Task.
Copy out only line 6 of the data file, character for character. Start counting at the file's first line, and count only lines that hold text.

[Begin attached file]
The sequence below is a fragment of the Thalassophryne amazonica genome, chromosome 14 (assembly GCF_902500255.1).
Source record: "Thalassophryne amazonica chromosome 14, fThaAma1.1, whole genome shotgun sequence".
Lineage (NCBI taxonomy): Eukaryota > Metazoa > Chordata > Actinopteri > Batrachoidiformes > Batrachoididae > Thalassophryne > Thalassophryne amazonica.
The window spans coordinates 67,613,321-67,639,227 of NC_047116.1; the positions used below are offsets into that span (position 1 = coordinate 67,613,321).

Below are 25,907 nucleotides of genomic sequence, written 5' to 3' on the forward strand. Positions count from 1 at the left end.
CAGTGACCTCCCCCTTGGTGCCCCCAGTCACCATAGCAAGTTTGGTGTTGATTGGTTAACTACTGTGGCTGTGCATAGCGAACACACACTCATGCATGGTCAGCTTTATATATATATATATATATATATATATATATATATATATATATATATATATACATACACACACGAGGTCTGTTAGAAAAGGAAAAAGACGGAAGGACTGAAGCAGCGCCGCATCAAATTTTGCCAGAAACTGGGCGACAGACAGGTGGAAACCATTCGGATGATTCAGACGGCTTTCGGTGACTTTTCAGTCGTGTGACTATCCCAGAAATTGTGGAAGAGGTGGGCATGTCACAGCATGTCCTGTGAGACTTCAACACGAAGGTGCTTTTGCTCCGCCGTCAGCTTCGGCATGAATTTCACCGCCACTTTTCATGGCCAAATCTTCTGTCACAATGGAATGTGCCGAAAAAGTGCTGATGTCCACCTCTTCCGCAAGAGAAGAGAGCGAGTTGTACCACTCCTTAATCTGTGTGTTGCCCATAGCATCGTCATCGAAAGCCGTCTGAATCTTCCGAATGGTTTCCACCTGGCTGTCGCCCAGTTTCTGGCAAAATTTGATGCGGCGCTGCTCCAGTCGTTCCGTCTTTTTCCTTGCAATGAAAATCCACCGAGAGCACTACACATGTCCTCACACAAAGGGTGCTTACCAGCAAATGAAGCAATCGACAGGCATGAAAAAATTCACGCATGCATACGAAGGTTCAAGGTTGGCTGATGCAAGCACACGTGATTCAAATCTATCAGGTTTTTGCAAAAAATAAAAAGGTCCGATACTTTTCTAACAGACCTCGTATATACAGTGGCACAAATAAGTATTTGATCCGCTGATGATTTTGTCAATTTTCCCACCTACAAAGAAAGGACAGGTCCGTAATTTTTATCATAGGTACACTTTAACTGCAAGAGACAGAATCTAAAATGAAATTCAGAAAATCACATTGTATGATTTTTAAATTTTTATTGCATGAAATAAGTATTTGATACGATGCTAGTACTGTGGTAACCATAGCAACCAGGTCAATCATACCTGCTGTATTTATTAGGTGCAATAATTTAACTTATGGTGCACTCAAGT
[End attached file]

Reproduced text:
CAGTGACCTCCCCCTTGGTGCCCCCAGTCACCATAGCAAGTTTGGTGTTGATTGGTTAACTACTGTGGCTGTGCATAGCGAACACACACTCATGCATGGTCAGCTTTATATATATATATATATATATATATATATATATATATATATATATATATATACATACACACACGAGGTCTGTTAGAAAAGGAAAAAGACGGAAGGACTGAAGCAGCGCCGCATCAAATTTTGCCAGAAACTGGGCGACAGACAGGTGGAAACCATTCGGATGATTCAGACGGCTTTCGGTGACTTTTCAGTCGTGTGACTATCCCAGAAATTGTGGAAGAGGTGGGCATGTCACAGCATGTCCTGTGAGACTTCAACACGAAGGTGCTTTTGCTCCGCCGTCAGCTTCGGCATGAATTTCACCGCCACTTTTCATGGCCAAATCTTCTGTCACAATGGAATGTGCCGAAAAAGTGCTGATGTCCACCTCTTCCGCAAGAGAAGAGAGCGAGTTGTACCACTCCTTAATCTGTGTGTTGCCCATAGCATCGTCATCGAAAGCCGTCTGAATCTTCCGAATGGTTTCCACCTGGCTGTCGCCCAGTTTCTGGCAAAATTTGATGCGGCGCTGCTCCAGTCGTTCCGTCTTTTTCCTTGCAATGAAAATCCACCGAGAGCACTACACATGTCCTCACACAAAGGGTGCTTACCAGCAAATGAAGCAATCGACAGGCATGAAAAAATTCACGCATGCATACGAAGGTTCAAGGTTGGCTGATGCAAGCACACGTGATTCAAATCTATCAGGTTTTTGCAAAAAATAAAAAGGTCCGATACTTTTCTAACAGACCTCGTATATACAGTGGCACAAATAAGTATTTGATCCGCTGATGATTTTGTCAATTTTCCCACCTACAAAGAAAGGACAGGTCCGTAATTTTTATCATAGGTACACTTTAACTGCAAGAGACAGAATCTAAAATGAAATTCAGAAAATCACATTGTATGATTTTTAAATTTTTATTGCATGAAATAAGTATTTGATACGATGCTAGTACTGTGGTAACCATAGCAACCAGGTCAATCATACCTGCTGTATTTATTAGGTGCAATAATTTAACTTATGGTGCACTCAAGT